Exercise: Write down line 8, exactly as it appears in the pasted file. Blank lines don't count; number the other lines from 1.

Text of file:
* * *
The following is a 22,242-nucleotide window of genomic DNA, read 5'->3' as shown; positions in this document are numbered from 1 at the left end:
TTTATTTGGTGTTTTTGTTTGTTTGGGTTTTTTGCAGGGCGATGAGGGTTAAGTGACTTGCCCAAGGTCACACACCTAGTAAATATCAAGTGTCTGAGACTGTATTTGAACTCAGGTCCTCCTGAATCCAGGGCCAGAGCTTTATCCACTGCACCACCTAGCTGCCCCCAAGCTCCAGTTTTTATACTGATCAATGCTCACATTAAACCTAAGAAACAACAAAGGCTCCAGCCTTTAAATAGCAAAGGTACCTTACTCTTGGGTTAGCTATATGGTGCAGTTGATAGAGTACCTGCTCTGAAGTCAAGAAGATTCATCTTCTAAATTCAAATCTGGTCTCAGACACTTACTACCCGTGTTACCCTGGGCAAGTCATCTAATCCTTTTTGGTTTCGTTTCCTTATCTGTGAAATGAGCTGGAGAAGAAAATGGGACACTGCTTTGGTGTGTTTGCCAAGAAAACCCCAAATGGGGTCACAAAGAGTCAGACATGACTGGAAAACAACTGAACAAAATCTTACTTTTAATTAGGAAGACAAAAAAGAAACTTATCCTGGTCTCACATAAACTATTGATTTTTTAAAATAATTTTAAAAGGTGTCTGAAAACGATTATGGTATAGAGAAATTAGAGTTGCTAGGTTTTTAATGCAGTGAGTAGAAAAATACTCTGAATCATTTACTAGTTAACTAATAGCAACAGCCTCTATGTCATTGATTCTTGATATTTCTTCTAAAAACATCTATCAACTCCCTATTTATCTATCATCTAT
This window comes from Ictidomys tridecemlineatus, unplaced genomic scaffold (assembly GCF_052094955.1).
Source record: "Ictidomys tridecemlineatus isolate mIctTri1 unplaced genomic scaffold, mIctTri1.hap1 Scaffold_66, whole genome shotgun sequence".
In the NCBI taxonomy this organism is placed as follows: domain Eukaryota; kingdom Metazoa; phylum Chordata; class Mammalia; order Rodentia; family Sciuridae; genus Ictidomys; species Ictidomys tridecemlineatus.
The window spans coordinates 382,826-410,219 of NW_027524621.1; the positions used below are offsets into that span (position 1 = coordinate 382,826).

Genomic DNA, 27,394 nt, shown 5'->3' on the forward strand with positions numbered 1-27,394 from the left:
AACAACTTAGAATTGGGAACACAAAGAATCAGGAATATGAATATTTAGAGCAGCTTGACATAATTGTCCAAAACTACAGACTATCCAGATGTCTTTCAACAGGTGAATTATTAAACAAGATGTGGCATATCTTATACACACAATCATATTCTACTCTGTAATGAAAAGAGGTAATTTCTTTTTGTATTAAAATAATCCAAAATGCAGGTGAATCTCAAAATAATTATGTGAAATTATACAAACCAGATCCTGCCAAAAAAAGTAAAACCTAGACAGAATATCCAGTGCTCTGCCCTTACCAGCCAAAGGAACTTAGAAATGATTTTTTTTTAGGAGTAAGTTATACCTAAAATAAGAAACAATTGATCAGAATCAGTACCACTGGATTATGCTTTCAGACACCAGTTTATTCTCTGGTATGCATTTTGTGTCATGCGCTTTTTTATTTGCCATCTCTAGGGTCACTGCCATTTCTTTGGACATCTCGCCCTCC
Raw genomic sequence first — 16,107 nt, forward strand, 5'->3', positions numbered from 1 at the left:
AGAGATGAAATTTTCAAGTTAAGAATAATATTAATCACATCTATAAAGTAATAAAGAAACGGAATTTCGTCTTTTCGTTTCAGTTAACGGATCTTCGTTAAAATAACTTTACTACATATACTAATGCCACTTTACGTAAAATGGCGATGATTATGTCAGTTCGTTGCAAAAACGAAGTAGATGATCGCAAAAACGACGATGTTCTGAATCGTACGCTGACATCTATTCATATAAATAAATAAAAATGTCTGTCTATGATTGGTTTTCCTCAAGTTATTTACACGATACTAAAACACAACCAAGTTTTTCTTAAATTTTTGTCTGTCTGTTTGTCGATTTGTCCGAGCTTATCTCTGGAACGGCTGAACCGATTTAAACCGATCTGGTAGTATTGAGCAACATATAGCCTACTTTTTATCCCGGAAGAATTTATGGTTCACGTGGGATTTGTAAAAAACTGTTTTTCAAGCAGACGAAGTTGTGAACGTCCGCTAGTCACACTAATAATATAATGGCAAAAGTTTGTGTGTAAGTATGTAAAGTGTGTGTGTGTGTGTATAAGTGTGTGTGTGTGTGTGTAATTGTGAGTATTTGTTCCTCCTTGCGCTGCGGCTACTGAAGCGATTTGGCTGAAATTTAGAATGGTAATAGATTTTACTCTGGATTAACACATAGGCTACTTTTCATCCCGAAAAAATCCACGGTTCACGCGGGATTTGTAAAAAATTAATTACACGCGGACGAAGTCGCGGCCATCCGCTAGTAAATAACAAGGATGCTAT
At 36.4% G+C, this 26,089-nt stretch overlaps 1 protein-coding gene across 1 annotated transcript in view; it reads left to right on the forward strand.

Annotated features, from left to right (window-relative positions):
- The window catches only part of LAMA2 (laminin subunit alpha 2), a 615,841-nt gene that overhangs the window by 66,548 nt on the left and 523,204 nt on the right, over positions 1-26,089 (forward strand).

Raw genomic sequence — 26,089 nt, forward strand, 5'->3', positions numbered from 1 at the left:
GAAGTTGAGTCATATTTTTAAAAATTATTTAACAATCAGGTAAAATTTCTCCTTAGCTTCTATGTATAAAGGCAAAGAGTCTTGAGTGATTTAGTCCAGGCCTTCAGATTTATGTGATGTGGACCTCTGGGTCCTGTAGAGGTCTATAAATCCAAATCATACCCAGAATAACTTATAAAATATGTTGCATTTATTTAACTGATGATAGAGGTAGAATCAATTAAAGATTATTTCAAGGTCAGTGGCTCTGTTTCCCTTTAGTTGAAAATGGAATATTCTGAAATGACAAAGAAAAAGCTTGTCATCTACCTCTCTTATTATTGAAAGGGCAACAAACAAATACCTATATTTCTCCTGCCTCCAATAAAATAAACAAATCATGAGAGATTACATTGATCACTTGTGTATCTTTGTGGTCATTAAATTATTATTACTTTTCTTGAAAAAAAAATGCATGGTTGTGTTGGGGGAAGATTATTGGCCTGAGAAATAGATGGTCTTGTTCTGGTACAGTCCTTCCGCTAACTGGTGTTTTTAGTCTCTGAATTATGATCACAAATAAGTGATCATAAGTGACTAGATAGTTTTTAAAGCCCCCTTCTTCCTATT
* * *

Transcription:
AACAACTTAGAATTGGGAACACAAAGAATCAGGAATATGAATATTTAGAGCAGCTTGACATAATTGTCCAAAACTACAGACTATCCAGATGTCTTTCAACAGGTGAATTATTAAACAAGATGTGGCATATCTTATACACACAATCATATTCTACTCTGTAATGAAAAGAGGTAATTTCTTTTTGTATTAAAATAATCCAAAATGCAGGTGAATCTCAAAATAATTATGTGAAATTATACAAACCAGATCCTGCCAAAAAAAGTAAAACCTAGACAGAATATCCAGTGCTCTGCCCTTACCAGCCAAAGGAACTTAGAAATGATTTTTTTTTAGGAGTAAGTTATACCTAAAATAAGAAACAATTGATCAGAATCAGTACCACTGGATTATGCTTTCAGACACCAGTTTATTCTCTGGTATGCATTTTGTGTCATGCGCTTTTTTATTTGCCATCTCTAGGGTCACTGCCATTTCTTTGGACATCTCGCCCTCC